Mobile analytics is about understanding your mobile customers. It seems that every day a new analytics vendor releases a “must have” analytics product for your app. Instead of trying or adopting every new product, I recommend mobile app publishers focus on a “mobile analytics maturity model” - a model that promotes building up your analytics capabilities along different axes.
This blog post describes the three levels of analytics in our maturity model, who in the organization needs to be involved, and which analytics vendors can help you get the metrics to enable better decision making for your apps to support your users.
Level 1: Marketing Analytics
Marketing analytics is the awareness of who is using your mobile app, and what they are using in terms of devices, operating systems and features. You should track basic information, such as number of users per month, average time on site, and basic conversion funnels. There are a lot of established tools for this: Google and Flurry provide excellent free tools that are loved and trusted by many. Omniture also provides compelling marketing metrics. MixPanel is a new player in town, and they have some really cool analytics too. Don’t forget customer reviews: they are a great place to get real user feedback on your app.
It is critical for the person who is in charge of ensuring the business success of an app (usually marketing or product management) to look at your marketing analytics on a weekly basis to ensure that the right app features are implemented to drive business success.
Level 2: Operational Analytics
Now that you figured out who is using your app, and on what devices, the next thing is to figure out if your app is working as expected. As the basic features get implemented, it will be good operations that separate apps that people love from apps that people hate. In a recent survey by Apigee, 98% of respondents said they would delete an app if it freezes, crashes, or is consistently slow. The problem is that most of these symptoms can be triggered by a network failure (spotty coverage, improper settings, optimistic latency handling in your code) and can go undetected despite thorough testing by your app team. To make matters worse, because app deployment is controlled by the app store, deploying fixes requires time. To overcome the latter hurdle, I recommend that major new code changes should be activated by configuration that is controlled on the servers’ side. That way, if something goes wrong, it is easy for the operations team to revert to the old functionality.
Even though popular packages such as Google Analytics and Flurry provide some level of crash reporting, they do not give the same level of insight as they do for marketing analytics. Tools such as Crashalytics, Bug Sense, Critterism, and Apigee Mobile Analytics have much deeper capabilities to make sense of application errors and crashes. In addition, AT&T’s Application Resource Optimizer and Apigee Mobile Analytics each provide network analytics to help you determine if your app is slow because of network issues or if your API dependencies are causing issues. Apigee Mobile Analytics also has configuration management to enable you to roll back your code.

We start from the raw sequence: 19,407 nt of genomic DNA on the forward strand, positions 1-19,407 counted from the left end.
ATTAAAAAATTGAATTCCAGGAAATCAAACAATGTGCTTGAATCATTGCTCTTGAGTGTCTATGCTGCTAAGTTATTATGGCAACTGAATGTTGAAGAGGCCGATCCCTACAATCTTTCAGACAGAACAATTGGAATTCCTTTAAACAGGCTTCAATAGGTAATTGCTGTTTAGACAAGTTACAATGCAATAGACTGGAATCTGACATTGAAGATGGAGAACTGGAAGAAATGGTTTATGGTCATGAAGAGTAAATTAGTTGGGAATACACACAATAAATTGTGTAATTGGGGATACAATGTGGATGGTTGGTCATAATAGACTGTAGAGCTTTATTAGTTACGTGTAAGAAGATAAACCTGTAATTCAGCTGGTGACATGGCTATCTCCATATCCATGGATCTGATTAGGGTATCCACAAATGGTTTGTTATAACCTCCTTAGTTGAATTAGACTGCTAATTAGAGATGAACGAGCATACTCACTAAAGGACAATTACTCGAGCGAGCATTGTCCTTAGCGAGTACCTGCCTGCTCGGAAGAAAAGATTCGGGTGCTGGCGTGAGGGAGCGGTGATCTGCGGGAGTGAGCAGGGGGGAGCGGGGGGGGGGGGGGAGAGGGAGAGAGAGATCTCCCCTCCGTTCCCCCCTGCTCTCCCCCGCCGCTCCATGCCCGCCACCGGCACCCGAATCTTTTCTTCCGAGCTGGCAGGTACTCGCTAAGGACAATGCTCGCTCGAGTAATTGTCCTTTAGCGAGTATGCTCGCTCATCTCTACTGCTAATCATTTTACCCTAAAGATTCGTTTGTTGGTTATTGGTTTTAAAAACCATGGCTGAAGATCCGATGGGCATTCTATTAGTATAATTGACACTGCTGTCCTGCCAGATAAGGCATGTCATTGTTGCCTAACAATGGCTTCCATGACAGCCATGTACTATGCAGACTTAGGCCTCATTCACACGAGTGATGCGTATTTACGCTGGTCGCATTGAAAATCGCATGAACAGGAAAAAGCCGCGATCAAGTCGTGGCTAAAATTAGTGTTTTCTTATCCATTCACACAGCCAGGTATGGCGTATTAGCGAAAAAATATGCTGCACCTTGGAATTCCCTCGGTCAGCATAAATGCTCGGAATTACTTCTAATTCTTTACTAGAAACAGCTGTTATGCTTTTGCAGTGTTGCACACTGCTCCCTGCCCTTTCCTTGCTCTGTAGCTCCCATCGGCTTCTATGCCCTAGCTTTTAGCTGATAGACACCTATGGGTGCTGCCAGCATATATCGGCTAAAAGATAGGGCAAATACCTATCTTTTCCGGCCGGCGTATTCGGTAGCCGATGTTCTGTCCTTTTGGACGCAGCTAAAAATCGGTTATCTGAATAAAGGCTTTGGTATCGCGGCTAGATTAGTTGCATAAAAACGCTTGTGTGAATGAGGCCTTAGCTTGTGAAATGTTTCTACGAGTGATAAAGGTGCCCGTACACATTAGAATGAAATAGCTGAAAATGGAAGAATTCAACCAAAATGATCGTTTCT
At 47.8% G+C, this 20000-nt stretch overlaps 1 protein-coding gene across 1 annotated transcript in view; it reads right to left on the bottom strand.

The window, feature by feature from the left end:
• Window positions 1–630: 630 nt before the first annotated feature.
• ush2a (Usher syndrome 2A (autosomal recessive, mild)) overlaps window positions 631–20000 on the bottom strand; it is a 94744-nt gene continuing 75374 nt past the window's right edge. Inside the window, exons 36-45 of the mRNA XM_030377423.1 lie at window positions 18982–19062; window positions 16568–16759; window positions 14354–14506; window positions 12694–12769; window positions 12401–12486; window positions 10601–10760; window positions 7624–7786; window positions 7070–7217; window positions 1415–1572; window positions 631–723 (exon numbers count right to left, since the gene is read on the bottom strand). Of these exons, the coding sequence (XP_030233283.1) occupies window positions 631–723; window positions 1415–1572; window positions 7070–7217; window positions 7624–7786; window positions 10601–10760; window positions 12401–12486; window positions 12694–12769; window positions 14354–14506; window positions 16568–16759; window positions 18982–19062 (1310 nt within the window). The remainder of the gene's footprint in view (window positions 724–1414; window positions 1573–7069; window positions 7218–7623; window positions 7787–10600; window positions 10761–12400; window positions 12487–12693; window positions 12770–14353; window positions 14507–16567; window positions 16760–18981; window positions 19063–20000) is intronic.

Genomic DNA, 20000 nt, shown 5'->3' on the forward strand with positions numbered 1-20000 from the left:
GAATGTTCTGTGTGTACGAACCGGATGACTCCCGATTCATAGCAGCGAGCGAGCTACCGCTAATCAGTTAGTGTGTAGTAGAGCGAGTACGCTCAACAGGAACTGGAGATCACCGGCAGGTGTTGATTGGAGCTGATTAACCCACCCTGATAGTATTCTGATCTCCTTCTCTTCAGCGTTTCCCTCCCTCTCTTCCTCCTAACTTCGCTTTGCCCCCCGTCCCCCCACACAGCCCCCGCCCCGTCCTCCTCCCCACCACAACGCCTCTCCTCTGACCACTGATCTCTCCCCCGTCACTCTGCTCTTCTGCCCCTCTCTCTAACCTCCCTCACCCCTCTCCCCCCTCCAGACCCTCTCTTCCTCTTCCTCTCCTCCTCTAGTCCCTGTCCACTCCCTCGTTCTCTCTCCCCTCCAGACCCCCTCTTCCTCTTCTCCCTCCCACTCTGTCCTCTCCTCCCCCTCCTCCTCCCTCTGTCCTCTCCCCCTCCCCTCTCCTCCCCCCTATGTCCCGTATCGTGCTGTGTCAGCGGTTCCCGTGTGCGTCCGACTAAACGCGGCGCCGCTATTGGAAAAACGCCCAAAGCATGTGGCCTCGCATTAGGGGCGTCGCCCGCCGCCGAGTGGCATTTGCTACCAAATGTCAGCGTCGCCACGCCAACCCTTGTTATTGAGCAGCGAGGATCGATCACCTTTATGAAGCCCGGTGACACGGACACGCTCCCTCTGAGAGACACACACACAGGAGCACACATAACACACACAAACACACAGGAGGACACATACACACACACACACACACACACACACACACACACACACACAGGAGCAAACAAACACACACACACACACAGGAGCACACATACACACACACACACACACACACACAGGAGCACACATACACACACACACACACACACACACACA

Today, mobile operations is often the responsibility of app developers — but as apps become mission critical, it is imperative that IT & ops teams tak
e over this task to uphold service guarantees.
Level 3: Customer Experience Analytics
Customer Experience Analytics — the exact tracing of what a user is doing with the mobile app and when — is a great way to gain insight into what needs improvement and determine how to optimize existing features.
One of the biggest mistakes that mobile companies make is the false assumption that an app is not attracting users because it doesn’t have enough features. Unlike desktops, mobile screen real-estate if very limited, so the number of features that are used is also extremely limited. In addition, people’s attention span is short (usually less than 10 minutes per usage), so it is vital that they are able to complete their action within a small time window. Therefore, it is important to optimize every user interaction.
It is a mistake is to use custom events from Google Analytics or Flurry to instrument every single button and interaction. This creates an unnecessary flood of data that no one looks at. Tools such as MixPanel, Critterism, and Apigee Mobile Analytics have more elegant “tracing” capabilities to zoom in on the order of events that a user is taking. Heatma.ps is also another hot tech startup that provides “user interaction heat maps” to help you make sense of all this analytics data. Knowing exactly what your users are doing gives you the ability to take corrective action.
Giving access to interaction analytics to both your designers and developers is critical to make sure that somebody is aware of problems and acts upon them. Sometimes all that is required is for a designer to change the size of a button slightly to prevent “fat finger” taps, or for a developer to squash a bug that causes the app to slow down.
What about API Analytics?
Of course, collecting analytics on mobile devices only gives you part of the picture. Because virtually all mobile apps use APIs, collecting API-side analytics gives you additional insight into your marketing, operations, and customer experience. Collecting analytics only in the app tier will be increasingly incomplete as apps become more sophisticated.
Last thoughts on the human aspect of analytics: mobile analytics only matters if there is someone to look at the data and make sense of it. Finding passionate analytics users (whether marketing, ops, designers, developers, others) is probably even more important than finding the analytics vendor.
If you have any questions about mobile & API analytics, feel free to contact Alan & Kumar — we are happy to answer technical and strategic questions about your analytics programs.